Also referred to as “boil-and-bite,” these mouthguards are designed to be warmed in water briefly to become permeable and then cooled slightly to be placed in the mouth and bitten down onto creating a customized fitting. These can be usually found in sporting goods stores or online. A dental professional may help facilitate the proper forming around dental appliances in some cases. Follow all manufacturer’s instructions precisely to ensure adequate heating and molding of the thermoplastic material, and avoid improper shaping creating a poorly fitted device with diminished protection.

Orthodontic Emergencies

When your young athlete has their first sports-related dental injury, we want you to be prepared. Remember to stay calm and carefully examine and take note of the damage to be explained to the dental professional. Contact Dr. Baugher and Dr. Claiborne for specific instructions on mitigating your injury until they see you in the office. Here are some of the more common injuries we see and how to handle them best.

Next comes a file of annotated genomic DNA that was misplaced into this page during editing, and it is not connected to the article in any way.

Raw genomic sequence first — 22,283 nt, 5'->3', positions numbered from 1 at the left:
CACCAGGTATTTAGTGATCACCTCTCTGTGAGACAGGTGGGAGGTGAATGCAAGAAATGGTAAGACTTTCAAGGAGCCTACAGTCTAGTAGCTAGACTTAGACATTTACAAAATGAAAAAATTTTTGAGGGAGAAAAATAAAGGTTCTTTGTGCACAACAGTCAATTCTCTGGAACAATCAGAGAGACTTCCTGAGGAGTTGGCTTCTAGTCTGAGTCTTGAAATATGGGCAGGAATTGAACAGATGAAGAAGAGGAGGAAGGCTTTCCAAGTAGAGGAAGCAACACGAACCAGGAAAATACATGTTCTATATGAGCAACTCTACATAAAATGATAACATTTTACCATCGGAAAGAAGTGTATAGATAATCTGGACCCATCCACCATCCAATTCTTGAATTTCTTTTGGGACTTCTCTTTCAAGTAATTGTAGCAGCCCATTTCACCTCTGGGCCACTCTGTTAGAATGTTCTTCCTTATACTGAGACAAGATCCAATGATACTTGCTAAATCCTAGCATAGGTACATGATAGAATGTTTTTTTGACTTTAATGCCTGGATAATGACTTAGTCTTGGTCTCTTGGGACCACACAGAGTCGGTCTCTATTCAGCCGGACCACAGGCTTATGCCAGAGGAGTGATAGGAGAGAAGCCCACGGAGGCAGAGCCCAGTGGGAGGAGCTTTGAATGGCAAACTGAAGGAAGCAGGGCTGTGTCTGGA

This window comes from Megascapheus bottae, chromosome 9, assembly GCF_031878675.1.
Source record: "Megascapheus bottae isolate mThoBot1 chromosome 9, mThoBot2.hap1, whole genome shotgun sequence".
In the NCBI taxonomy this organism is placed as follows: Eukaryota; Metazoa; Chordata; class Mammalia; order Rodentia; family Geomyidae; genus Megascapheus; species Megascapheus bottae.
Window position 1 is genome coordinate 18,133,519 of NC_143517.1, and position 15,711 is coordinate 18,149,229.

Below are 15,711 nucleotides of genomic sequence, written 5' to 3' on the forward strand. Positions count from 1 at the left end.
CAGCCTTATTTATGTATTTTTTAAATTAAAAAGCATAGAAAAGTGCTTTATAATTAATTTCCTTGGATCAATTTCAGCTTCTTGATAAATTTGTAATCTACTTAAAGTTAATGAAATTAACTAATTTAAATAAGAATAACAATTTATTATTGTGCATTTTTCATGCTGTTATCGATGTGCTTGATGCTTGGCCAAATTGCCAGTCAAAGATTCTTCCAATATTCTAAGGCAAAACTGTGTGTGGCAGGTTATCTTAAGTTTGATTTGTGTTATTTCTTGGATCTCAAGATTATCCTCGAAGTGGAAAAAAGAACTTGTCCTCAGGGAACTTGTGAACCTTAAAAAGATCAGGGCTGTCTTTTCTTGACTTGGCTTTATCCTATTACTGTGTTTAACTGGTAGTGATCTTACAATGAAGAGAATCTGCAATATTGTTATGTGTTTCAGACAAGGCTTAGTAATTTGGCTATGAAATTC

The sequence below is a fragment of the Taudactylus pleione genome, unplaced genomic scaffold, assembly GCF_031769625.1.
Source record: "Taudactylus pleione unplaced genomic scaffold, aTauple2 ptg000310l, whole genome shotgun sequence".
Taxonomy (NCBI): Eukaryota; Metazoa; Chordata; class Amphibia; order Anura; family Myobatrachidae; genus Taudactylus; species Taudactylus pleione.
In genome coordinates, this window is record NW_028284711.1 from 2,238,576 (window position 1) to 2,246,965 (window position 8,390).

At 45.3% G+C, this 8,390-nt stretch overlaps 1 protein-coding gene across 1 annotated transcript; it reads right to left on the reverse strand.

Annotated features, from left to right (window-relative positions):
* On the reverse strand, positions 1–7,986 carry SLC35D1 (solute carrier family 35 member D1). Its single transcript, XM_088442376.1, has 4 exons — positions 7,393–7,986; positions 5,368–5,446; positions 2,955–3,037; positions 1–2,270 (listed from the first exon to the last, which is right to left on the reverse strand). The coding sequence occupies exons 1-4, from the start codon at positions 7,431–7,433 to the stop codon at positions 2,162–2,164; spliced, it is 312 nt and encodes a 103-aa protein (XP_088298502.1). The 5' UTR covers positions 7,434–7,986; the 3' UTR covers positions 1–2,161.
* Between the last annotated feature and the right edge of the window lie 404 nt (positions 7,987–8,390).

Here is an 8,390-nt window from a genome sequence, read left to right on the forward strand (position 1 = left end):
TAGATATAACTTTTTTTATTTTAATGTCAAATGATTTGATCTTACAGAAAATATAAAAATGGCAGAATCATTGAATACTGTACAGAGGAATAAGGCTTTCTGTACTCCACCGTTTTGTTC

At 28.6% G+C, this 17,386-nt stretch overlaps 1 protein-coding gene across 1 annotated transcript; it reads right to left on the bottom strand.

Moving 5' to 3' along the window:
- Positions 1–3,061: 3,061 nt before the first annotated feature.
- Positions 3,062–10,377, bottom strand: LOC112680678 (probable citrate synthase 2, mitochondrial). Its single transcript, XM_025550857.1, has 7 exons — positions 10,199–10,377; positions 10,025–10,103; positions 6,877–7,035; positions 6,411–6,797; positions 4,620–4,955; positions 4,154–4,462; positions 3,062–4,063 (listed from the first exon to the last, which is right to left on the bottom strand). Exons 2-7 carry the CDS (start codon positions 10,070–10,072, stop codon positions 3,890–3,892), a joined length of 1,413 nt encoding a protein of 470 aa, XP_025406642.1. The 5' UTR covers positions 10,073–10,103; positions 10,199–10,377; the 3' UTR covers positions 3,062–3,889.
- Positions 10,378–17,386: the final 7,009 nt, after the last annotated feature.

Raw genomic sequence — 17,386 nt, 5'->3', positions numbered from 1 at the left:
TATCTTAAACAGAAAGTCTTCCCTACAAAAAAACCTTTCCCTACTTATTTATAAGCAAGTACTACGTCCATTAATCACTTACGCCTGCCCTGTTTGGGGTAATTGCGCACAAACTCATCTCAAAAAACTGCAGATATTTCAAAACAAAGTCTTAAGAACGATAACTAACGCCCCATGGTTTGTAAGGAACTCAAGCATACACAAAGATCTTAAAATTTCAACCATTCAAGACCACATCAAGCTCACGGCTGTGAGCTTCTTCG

Fractured Tooth

This can feel scarier than the reality of the experience. To stabilize the broken or chipped tooth and control any bleeding, you can bite gently on a towel as you head to your dentist. If the tooth piece has come out of the mouth completely, it can be transported in milk, under your tongue, or wrapped in saline-soaked gauze. 

Missing Tooth

If the whole tooth has come out of the socket, do not touch the roots and pick the tooth up by the crown. Gently rinse it in water and place the tooth back into the socket it came from, gently biting down on a towel to hold it in place as you head to the emergency dentist. A tooth placed back into the socket within five minutes of ejection can be permanently saved!